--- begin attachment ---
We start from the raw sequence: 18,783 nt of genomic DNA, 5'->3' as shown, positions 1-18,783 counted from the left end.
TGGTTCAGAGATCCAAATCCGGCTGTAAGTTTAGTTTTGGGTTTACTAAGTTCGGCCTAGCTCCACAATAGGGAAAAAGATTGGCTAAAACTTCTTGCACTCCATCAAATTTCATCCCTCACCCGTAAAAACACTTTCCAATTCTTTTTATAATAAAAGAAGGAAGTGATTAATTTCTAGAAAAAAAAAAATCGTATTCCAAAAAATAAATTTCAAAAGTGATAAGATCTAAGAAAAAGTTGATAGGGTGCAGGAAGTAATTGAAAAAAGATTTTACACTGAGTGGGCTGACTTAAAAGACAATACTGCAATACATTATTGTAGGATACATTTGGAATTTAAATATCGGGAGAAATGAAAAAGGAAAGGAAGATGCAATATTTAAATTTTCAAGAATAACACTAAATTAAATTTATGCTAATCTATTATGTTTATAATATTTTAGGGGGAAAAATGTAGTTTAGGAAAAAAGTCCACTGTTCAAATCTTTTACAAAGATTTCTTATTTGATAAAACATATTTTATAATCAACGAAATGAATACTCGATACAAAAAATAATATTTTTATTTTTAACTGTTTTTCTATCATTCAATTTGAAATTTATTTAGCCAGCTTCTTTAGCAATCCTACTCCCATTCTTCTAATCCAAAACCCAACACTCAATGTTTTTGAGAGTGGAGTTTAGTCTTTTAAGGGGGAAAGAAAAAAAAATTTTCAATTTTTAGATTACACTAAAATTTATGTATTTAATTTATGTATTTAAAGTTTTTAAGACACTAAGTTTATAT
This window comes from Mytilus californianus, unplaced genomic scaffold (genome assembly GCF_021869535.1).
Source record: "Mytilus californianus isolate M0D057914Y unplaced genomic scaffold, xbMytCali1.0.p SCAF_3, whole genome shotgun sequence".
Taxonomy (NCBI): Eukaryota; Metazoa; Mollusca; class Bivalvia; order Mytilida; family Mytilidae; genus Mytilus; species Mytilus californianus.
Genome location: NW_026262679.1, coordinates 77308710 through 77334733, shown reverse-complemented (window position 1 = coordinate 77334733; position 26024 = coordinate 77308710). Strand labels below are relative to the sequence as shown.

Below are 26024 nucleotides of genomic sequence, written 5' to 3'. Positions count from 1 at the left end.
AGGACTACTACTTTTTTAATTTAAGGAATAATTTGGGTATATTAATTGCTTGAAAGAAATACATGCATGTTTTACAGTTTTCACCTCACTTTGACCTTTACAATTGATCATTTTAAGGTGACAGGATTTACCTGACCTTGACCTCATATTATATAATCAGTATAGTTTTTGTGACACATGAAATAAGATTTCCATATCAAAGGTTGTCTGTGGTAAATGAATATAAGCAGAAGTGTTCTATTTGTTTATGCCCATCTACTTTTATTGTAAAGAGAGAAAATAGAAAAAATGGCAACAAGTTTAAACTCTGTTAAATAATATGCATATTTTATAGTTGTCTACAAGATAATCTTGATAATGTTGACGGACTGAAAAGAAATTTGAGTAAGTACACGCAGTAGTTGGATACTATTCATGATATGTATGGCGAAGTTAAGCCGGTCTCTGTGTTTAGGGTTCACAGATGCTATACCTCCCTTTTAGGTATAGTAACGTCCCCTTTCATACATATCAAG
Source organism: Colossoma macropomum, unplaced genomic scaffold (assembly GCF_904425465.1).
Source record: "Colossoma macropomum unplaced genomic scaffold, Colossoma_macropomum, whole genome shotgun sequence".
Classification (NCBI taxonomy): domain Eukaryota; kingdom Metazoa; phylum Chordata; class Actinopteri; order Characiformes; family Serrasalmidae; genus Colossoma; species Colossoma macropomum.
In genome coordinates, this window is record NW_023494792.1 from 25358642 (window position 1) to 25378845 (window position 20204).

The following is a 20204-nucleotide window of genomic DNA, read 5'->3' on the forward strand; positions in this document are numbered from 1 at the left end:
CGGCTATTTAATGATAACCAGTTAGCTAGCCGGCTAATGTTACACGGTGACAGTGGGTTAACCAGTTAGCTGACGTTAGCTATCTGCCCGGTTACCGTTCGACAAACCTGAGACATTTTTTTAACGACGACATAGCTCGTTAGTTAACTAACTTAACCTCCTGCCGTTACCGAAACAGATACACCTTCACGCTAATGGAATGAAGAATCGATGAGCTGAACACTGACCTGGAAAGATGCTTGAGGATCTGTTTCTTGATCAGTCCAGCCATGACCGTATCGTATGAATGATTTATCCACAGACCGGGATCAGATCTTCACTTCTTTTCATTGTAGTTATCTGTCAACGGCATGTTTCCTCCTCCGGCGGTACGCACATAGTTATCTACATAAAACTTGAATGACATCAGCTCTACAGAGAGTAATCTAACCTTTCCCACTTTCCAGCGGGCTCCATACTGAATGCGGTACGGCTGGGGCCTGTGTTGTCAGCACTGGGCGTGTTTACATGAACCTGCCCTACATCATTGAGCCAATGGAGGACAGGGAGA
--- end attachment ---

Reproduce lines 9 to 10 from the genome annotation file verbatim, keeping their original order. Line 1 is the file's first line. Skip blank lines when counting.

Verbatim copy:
Source organism: Colossoma macropomum, unplaced genomic scaffold (assembly GCF_904425465.1).
Source record: "Colossoma macropomum unplaced genomic scaffold, Colossoma_macropomum, whole genome shotgun sequence".